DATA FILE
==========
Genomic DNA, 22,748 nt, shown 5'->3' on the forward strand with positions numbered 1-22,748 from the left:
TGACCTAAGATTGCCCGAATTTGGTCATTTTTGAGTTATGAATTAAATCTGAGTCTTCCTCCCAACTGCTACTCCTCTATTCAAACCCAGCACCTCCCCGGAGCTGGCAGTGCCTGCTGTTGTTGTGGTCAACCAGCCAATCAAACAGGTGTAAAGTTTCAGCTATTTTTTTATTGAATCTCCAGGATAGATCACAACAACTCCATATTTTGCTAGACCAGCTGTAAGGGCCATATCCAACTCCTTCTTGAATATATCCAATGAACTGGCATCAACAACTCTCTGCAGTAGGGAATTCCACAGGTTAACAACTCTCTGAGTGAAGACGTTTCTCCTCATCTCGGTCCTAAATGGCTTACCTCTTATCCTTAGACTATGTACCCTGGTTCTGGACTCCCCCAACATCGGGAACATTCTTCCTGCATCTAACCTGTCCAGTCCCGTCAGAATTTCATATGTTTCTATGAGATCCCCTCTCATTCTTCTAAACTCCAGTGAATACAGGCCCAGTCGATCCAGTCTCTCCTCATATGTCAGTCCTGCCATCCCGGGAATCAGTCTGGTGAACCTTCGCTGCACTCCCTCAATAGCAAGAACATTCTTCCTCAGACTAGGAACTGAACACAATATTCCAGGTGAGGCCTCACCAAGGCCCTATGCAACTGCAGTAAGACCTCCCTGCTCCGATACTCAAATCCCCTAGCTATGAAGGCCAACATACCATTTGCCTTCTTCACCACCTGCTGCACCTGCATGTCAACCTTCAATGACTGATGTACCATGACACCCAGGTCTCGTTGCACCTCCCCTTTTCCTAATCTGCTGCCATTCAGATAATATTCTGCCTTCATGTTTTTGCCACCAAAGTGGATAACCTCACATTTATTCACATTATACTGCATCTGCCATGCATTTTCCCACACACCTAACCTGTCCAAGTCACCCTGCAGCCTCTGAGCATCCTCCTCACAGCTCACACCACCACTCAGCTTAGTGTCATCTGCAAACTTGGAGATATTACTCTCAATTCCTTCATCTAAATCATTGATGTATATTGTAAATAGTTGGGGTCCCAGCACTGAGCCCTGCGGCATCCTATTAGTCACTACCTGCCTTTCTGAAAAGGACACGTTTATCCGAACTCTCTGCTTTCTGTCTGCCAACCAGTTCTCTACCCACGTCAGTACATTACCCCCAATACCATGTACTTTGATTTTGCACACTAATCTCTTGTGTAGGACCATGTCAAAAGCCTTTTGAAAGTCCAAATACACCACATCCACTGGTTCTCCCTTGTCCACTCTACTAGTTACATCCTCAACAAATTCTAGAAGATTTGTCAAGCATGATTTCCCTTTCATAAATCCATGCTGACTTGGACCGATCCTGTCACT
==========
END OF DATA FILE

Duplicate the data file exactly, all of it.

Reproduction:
Genomic DNA, 22,748 nt, shown 5'->3' on the forward strand with positions numbered 1-22,748 from the left:
TGACCTAAGATTGCCCGAATTTGGTCATTTTTGAGTTATGAATTAAATCTGAGTCTTCCTCCCAACTGCTACTCCTCTATTCAAACCCAGCACCTCCCCGGAGCTGGCAGTGCCTGCTGTTGTTGTGGTCAACCAGCCAATCAAACAGGTGTAAAGTTTCAGCTATTTTTTTATTGAATCTCCAGGATAGATCACAACAACTCCATATTTTGCTAGACCAGCTGTAAGGGCCATATCCAACTCCTTCTTGAATATATCCAATGAACTGGCATCAACAACTCTCTGCAGTAGGGAATTCCACAGGTTAACAACTCTCTGAGTGAAGACGTTTCTCCTCATCTCGGTCCTAAATGGCTTACCTCTTATCCTTAGACTATGTACCCTGGTTCTGGACTCCCCCAACATCGGGAACATTCTTCCTGCATCTAACCTGTCCAGTCCCGTCAGAATTTCATATGTTTCTATGAGATCCCCTCTCATTCTTCTAAACTCCAGTGAATACAGGCCCAGTCGATCCAGTCTCTCCTCATATGTCAGTCCTGCCATCCCGGGAATCAGTCTGGTGAACCTTCGCTGCACTCCCTCAATAGCAAGAACATTCTTCCTCAGACTAGGAACTGAACACAATATTCCAGGTGAGGCCTCACCAAGGCCCTATGCAACTGCAGTAAGACCTCCCTGCTCCGATACTCAAATCCCCTAGCTATGAAGGCCAACATACCATTTGCCTTCTTCACCACCTGCTGCACCTGCATGTCAACCTTCAATGACTGATGTACCATGACACCCAGGTCTCGTTGCACCTCCCCTTTTCCTAATCTGCTGCCATTCAGATAATATTCTGCCTTCATGTTTTTGCCACCAAAGTGGATAACCTCACATTTATTCACATTATACTGCATCTGCCATGCATTTTCCCACACACCTAACCTGTCCAAGTCACCCTGCAGCCTCTGAGCATCCTCCTCACAGCTCACACCACCACTCAGCTTAGTGTCATCTGCAAACTTGGAGATATTACTCTCAATTCCTTCATCTAAATCATTGATGTATATTGTAAATAGTTGGGGTCCCAGCACTGAGCCCTGCGGCATCCTATTAGTCACTACCTGCCTTTCTGAAAAGGACACGTTTATCCGAACTCTCTGCTTTCTGTCTGCCAACCAGTTCTCTACCCACGTCAGTACATTACCCCCAATACCATGTACTTTGATTTTGCACACTAATCTCTTGTGTAGGACCATGTCAAAAGCCTTTTGAAAGTCCAAATACACCACATCCACTGGTTCTCCCTTGTCCACTCTACTAGTTACATCCTCAACAAATTCTAGAAGATTTGTCAAGCATGATTTCCCTTTCATAAATCCATGCTGACTTGGACCGATCCTGTCACT